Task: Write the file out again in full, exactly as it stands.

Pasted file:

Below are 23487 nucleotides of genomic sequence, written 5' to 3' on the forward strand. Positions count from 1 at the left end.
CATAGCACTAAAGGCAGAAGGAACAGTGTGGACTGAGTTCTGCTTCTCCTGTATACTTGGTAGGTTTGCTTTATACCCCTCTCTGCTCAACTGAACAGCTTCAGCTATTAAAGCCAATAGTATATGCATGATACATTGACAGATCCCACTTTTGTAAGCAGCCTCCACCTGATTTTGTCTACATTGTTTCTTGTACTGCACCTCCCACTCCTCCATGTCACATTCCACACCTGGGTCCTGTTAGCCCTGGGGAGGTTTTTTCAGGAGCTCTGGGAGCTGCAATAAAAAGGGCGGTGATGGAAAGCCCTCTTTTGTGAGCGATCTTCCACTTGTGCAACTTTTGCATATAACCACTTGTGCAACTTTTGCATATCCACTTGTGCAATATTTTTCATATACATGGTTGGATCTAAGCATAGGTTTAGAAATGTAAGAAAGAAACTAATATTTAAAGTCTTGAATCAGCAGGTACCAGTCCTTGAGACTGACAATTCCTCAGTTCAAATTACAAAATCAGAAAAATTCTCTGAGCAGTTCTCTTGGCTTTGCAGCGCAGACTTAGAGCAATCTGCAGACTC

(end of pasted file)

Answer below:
Below are 23487 nucleotides of genomic sequence, written 5' to 3' on the forward strand. Positions count from 1 at the left end.
CATAGCACTAAAGGCAGAAGGAACAGTGTGGACTGAGTTCTGCTTCTCCTGTATACTTGGTAGGTTTGCTTTATACCCCTCTCTGCTCAACTGAACAGCTTCAGCTATTAAAGCCAATAGTATATGCATGATACATTGACAGATCCCACTTTTGTAAGCAGCCTCCACCTGATTTTGTCTACATTGTTTCTTGTACTGCACCTCCCACTCCTCCATGTCACATTCCACACCTGGGTCCTGTTAGCCCTGGGGAGGTTTTTTCAGGAGCTCTGGGAGCTGCAATAAAAAGGGCGGTGATGGAAAGCCCTCTTTTGTGAGCGATCTTCCACTTGTGCAACTTTTGCATATAACCACTTGTGCAACTTTTGCATATCCACTTGTGCAATATTTTTCATATACATGGTTGGATCTAAGCATAGGTTTAGAAATGTAAGAAAGAAACTAATATTTAAAGTCTTGAATCAGCAGGTACCAGTCCTTGAGACTGACAATTCCTCAGTTCAAATTACAAAATCAGAAAAATTCTCTGAGCAGTTCTCTTGGCTTTGCAGCGCAGACTTAGAGCAATCTGCAGACTC